Is it possible to tell if a customer—who claims to be emailing from France—is actually sending the electronic message from there and not from a sanctioned country? The answer is a definitive ‘yes’. With IP address geolocation screening that forms part of any robust denied party screening application.

The question is being increasingly asked due to the growing number of enforcement actions by the U.S. Commerce Department’s Office of Foreign Assets Control (OFAC) against companies found doing business with sanctioned and embargoed countries over the past 18 months. By the latest count, at least six organizations were fined more than US$4 million for entering into deals with Iran, Syria, Sudan, Cuba, and North Korea, as well as the region of Crimea in Ukraine. The maximum collective penalty could have totaled a whopping $2.4 billion, but the fines were significantly reduced because the companies self-disclosed the breaches and implemented major remedial measures, including IP address screening and blocking, as part of the settlement with the government.

The six consisted of a 3D animation hardware and software systems developer, an online money transmitter, a digital currency payment processing solution maker, a digital assets security enabler, an ERP application provider, and an ecommerce platform.

While they had various forms of export control processes in place at the time of the violations, there were two problem areas: 1) they were not collecting IP address data all; or 2) they were tracking the data, but not using it as part of their compliance strategy.

What does it mean to screen IP Address Geolocations?

In very simplified terms, each computer has its own IP address, represented by a unique string of characters. It’s akin to cars and their Vehicle Identification Number (VIN). The IP address’ primary purpose is for device identification in order to facilitate computer-to-computer communication. It also reveals the user’s approximate geolocation. For example, in the city of Paris, but nothing more detailed than that, because of privacy laws.

Thus, screening in this sense means to identify and vet the location of a person or organization to make sure they are where they say they are, and not ‘masking’ or hiding their IP address in an effort to intentionally circumvent sanctions and embargoes as they try to transact business.

OFAC’s Compliance Considerations for the Six Cases

With the six penalized companies broadly representing a cross section of industries, including financial services and online technology, OFAC assessed that they should deploy available means to minimize compliance risks. This included steps such as thoroughly understanding relevant sanctions regulations, establishing or strengthening export controls and procedures, ensuring staff training, and having effective and ongoing denied party screening in place. The relatively new item, which is becoming more prevalent, is the emphasis on IP address geolocation screening and blocking.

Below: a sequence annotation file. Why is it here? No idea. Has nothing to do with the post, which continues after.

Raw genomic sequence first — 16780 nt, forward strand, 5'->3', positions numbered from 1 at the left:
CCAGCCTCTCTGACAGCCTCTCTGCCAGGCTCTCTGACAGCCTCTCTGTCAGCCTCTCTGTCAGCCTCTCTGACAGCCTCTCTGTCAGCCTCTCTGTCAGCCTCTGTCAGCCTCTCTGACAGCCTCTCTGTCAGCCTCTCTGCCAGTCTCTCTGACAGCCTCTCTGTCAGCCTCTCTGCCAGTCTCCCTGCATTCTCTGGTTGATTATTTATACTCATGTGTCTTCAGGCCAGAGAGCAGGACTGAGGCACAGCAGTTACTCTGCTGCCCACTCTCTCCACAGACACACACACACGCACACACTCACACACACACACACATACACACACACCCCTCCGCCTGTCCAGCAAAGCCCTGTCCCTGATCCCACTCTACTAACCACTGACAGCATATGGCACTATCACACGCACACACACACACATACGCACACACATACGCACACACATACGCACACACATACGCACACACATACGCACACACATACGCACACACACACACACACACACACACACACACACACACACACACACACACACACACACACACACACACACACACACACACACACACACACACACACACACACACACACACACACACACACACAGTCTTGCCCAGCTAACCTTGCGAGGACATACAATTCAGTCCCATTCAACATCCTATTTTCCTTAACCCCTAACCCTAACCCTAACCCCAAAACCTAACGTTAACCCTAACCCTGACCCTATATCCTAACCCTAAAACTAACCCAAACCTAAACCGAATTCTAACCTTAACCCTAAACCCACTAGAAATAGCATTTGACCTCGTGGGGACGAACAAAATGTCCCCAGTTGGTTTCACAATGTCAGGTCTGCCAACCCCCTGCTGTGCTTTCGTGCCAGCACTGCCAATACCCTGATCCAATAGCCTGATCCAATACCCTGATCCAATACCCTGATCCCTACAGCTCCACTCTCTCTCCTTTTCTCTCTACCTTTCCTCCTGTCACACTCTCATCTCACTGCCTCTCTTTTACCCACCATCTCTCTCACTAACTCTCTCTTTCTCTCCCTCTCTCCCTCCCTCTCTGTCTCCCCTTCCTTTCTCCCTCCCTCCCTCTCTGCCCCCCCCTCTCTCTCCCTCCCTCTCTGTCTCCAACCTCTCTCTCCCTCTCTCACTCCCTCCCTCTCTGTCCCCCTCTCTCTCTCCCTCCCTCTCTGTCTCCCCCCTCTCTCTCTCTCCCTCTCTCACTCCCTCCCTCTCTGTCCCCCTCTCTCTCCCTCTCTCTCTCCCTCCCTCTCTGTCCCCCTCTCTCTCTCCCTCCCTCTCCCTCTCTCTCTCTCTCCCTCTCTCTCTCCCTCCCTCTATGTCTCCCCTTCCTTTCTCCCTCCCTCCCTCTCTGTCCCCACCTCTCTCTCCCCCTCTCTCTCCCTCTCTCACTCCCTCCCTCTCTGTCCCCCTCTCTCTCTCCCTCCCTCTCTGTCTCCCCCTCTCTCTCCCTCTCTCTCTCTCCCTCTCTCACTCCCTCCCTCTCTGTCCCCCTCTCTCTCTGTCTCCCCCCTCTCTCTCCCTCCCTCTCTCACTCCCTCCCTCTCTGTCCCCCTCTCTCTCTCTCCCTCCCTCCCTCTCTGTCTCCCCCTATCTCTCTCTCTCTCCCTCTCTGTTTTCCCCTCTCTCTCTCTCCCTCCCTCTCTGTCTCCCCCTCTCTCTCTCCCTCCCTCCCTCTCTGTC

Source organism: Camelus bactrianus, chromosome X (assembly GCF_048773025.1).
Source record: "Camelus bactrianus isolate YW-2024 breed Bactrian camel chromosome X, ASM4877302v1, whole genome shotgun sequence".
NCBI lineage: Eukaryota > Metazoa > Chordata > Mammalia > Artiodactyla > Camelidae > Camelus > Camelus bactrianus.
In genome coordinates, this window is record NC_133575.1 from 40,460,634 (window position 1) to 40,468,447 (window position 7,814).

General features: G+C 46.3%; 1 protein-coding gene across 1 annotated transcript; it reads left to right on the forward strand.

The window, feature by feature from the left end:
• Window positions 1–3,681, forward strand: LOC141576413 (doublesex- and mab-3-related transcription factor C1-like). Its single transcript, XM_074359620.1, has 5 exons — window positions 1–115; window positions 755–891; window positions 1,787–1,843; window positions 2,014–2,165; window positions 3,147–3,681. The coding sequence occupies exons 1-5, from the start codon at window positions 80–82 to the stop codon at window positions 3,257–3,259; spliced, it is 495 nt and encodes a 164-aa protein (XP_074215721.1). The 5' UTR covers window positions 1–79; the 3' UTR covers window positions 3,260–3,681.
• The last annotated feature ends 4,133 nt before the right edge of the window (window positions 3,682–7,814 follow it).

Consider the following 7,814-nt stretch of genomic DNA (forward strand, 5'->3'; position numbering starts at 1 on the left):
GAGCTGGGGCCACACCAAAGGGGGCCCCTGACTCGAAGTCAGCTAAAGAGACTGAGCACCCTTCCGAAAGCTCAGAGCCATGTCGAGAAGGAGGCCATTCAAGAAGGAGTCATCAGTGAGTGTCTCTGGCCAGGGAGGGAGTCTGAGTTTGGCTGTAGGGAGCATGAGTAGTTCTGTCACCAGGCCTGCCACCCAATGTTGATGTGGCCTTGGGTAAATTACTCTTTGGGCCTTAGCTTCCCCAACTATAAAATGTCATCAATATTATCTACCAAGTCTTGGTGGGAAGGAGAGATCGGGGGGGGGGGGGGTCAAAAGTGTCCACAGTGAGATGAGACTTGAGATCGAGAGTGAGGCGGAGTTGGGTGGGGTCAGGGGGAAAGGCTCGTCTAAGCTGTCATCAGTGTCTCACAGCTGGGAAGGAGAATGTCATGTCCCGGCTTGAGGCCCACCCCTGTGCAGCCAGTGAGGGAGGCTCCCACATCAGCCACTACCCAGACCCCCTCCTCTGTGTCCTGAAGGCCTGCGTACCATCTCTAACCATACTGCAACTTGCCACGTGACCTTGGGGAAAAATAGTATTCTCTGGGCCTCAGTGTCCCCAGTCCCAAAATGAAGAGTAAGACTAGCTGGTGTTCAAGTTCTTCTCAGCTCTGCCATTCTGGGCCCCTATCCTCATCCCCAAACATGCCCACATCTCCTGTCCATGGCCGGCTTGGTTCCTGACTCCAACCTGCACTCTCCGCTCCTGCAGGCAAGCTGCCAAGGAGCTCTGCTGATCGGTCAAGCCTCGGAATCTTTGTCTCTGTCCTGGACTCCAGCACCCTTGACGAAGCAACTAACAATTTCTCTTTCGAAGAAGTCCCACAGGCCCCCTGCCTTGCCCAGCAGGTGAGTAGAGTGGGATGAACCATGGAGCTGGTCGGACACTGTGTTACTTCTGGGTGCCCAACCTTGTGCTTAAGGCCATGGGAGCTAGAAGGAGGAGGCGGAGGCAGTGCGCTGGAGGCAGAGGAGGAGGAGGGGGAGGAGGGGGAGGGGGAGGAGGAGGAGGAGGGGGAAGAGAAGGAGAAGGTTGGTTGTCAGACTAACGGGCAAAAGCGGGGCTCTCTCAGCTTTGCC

This development is in line with other government moves aimed at pushing companies to be more detailed and accurate in their due diligence prior to ratifying a business deal. Other examples include OFAC’s 50 percent rule, the equivalent rules in the European Union, and the Military End User (MEU) regulations where official guidance is more directional rather than through explicit instructions. In a nutshell, it is about going deeper and wider in assessing potential third-party risks.

How Descartes Can Help

Descartes has sanctioned and restricted party screening solutions that include IP address geolocation search capabilities so that organizations can be made aware the instant a certain IP address is found to be located in a sanctioned country, allowing compliance teams to take the appropriate actions.

Our solutions help companies manage their export compliance risk more effectively – restricted party screening, export classification, license determination and management, and sanctioned party ownership screening. Effective compliance processes not only mitigates the risk of penalties, adverse media, reputational damage, they also help organizations enable business growth.

For other articles related to IP address geolocation screening, check out Three Denied Parties Screening Red Flags You Should Be On the Lookout For, and An Introduction to Restricted Party Screening.

Written by Jackson Wood

Director, Industry Strategy, Global Trade Intelligence, Descartes